New York Times Supporting Craig Murray

by Laurence on 5/1/2005 · 2 comments

At least that’s what it seems like to me, reading this passage from Don Van Natta’s story today on Uzbekistan and CIA “renditions”:

Craig Murray, a former British ambassador to Uzbekistan, said he learned during his posting to Tashkent that the C.I.A. used Uzbekistan as a place to hold foreign terrorism suspects. During 2003 and early 2004, Mr. Murray said in an interview, “C.I.A. flights flew to Tashkent often, usually twice a week.”

In July 2004, Mr. Murray wrote a confidential memo to the British Foreign Office accusing the C.I.A. of violating the United Nations’ Prohibition Against Torture. He urged his colleagues to stop using intelligence gleaned in Uzbekistan from terrorism suspects because it had been elicited through torture and other coercive means. Mr. Murray said he knew about the practice through his own investigation and interviews with scores of people who claimed to have been brutally treated inside Uzbekistan’s jails.

“We should cease all cooperation with the Uzbek security services – they are beyond the pale,” Mr. Murray wrote in the memo, which was obtained by The Times.

Mr. Murray, who has previously spoken publicly about prisoner transfers to Uzbekistan, said his superiors in London were furious with his questions, and he was told that the intelligence gleaned in Uzbekistan could still be used by British officials, even if it was elicited by torture, as long as the mistreatment was not at the hands of British interrogators. “I was astonished,” Mr. Murray said in an interview. “It was as if the goal posts had moved. Their perspective had changed since Sept. 11.”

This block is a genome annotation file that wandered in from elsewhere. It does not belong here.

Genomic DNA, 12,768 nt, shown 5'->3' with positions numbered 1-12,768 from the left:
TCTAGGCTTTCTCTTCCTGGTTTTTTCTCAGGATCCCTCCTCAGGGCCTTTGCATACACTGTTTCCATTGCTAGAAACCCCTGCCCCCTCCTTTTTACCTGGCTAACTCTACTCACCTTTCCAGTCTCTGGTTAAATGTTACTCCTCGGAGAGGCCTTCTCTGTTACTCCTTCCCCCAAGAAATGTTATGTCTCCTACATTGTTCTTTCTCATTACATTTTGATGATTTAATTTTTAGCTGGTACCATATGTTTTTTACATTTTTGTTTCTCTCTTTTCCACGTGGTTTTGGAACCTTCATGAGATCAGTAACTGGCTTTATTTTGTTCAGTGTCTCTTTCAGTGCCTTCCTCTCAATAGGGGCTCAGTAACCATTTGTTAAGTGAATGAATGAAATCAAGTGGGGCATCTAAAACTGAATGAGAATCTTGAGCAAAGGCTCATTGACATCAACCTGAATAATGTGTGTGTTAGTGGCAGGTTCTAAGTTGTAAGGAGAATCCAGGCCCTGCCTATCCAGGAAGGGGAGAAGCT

A Foreign Office spokesman declined to address Mr. Murray’s allegations. Last year, Mr. Murray resigned from the Foreign Office, which had investigated accusations that he mismanaged the embassy in Tashkent. An inquiry into those allegations was closed without any disciplinary action being taken against him.

The Times describes Mohammed Salikh’s Erk party as “pro-Democracy.” Unless Erk has dramatically changed its 1990s tune on the role of Islam, the rights of women. and the place of non-believers in society, “pro-Democracy” might not be the most accurate term for Erk’s poitical agenda. No mention of the secular nationalists from “Birlik,” or the new “My Sunny Uzbekistan” coatlition, btw.

Curiously, while supporting Craig Murray’s agenda, Van Natta neglected to mention a recent human rights scandal that directly affects journalists and freedom of the press in Uzbekistan: the arrest of 22-year old Hurriyat reporter Sobirjon Yakubov.


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